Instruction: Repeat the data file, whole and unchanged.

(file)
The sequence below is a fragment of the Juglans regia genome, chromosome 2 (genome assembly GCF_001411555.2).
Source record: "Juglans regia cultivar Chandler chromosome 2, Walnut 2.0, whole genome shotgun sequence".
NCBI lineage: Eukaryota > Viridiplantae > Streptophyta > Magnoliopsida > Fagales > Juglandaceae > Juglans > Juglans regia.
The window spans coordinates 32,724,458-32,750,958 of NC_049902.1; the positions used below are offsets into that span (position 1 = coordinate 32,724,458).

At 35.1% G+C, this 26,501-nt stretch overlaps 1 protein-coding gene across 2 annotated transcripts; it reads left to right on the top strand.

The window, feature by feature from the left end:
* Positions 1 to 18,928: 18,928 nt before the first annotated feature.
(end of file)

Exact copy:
The sequence below is a fragment of the Juglans regia genome, chromosome 2 (genome assembly GCF_001411555.2).
Source record: "Juglans regia cultivar Chandler chromosome 2, Walnut 2.0, whole genome shotgun sequence".
NCBI lineage: Eukaryota > Viridiplantae > Streptophyta > Magnoliopsida > Fagales > Juglandaceae > Juglans > Juglans regia.
The window spans coordinates 32,724,458-32,750,958 of NC_049902.1; the positions used below are offsets into that span (position 1 = coordinate 32,724,458).

At 35.1% G+C, this 26,501-nt stretch overlaps 1 protein-coding gene across 2 annotated transcripts; it reads left to right on the top strand.

The window, feature by feature from the left end:
* Positions 1 to 18,928: 18,928 nt before the first annotated feature.